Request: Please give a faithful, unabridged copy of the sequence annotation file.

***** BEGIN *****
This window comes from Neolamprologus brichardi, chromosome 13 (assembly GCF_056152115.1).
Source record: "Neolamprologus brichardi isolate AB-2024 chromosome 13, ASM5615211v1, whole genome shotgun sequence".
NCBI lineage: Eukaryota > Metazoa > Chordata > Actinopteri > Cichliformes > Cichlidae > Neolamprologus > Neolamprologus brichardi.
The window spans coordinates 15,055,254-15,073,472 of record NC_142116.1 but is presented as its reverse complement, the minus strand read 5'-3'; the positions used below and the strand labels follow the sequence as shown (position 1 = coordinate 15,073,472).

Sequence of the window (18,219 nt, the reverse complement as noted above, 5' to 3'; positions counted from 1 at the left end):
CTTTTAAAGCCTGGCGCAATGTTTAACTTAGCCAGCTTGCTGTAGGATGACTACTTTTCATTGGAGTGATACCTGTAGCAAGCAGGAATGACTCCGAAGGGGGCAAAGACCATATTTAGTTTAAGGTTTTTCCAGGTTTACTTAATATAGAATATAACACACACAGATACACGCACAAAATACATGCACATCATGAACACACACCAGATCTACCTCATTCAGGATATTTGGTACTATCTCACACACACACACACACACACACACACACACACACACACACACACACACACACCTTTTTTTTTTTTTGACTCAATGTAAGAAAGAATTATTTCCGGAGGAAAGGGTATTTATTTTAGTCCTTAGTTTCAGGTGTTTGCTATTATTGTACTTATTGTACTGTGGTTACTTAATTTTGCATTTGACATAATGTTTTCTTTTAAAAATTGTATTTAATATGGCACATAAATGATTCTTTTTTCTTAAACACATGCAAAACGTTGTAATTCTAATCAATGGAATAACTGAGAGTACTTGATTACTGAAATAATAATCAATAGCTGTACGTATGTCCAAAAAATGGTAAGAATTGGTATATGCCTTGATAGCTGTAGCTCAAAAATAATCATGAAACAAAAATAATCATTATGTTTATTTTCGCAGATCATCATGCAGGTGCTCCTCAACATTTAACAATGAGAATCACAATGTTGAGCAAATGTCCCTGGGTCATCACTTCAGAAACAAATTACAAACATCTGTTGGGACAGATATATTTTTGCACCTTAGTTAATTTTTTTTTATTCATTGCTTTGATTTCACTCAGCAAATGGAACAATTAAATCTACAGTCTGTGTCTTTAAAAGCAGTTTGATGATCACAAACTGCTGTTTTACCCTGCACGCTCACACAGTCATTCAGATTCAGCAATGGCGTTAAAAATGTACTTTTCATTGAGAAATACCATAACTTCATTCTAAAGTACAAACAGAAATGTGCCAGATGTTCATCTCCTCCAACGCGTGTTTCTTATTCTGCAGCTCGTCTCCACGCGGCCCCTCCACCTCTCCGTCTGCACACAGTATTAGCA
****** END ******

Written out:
This window comes from Neolamprologus brichardi, chromosome 13 (assembly GCF_056152115.1).
Source record: "Neolamprologus brichardi isolate AB-2024 chromosome 13, ASM5615211v1, whole genome shotgun sequence".
NCBI lineage: Eukaryota > Metazoa > Chordata > Actinopteri > Cichliformes > Cichlidae > Neolamprologus > Neolamprologus brichardi.
The window spans coordinates 15,055,254-15,073,472 of record NC_142116.1 but is presented as its reverse complement, the minus strand read 5'-3'; the positions used below and the strand labels follow the sequence as shown (position 1 = coordinate 15,073,472).

Sequence of the window (18,219 nt, the reverse complement as noted above, 5' to 3'; positions counted from 1 at the left end):
CTTTTAAAGCCTGGCGCAATGTTTAACTTAGCCAGCTTGCTGTAGGATGACTACTTTTCATTGGAGTGATACCTGTAGCAAGCAGGAATGACTCCGAAGGGGGCAAAGACCATATTTAGTTTAAGGTTTTTCCAGGTTTACTTAATATAGAATATAACACACACAGATACACGCACAAAATACATGCACATCATGAACACACACCAGATCTACCTCATTCAGGATATTTGGTACTATCTCACACACACACACACACACACACACACACACACACACACACACACACACACACCTTTTTTTTTTTTTGACTCAATGTAAGAAAGAATTATTTCCGGAGGAAAGGGTATTTATTTTAGTCCTTAGTTTCAGGTGTTTGCTATTATTGTACTTATTGTACTGTGGTTACTTAATTTTGCATTTGACATAATGTTTTCTTTTAAAAATTGTATTTAATATGGCACATAAATGATTCTTTTTTCTTAAACACATGCAAAACGTTGTAATTCTAATCAATGGAATAACTGAGAGTACTTGATTACTGAAATAATAATCAATAGCTGTACGTATGTCCAAAAAATGGTAAGAATTGGTATATGCCTTGATAGCTGTAGCTCAAAAATAATCATGAAACAAAAATAATCATTATGTTTATTTTCGCAGATCATCATGCAGGTGCTCCTCAACATTTAACAATGAGAATCACAATGTTGAGCAAATGTCCCTGGGTCATCACTTCAGAAACAAATTACAAACATCTGTTGGGACAGATATATTTTTGCACCTTAGTTAATTTTTTTTTATTCATTGCTTTGATTTCACTCAGCAAATGGAACAATTAAATCTACAGTCTGTGTCTTTAAAAGCAGTTTGATGATCACAAACTGCTGTTTTACCCTGCACGCTCACACAGTCATTCAGATTCAGCAATGGCGTTAAAAATGTACTTTTCATTGAGAAATACCATAACTTCATTCTAAAGTACAAACAGAAATGTGCCAGATGTTCATCTCCTCCAACGCGTGTTTCTTATTCTGCAGCTCGTCTCCACGCGGCCCCTCCACCTCTCCGTCTGCACACAGTATTAGCA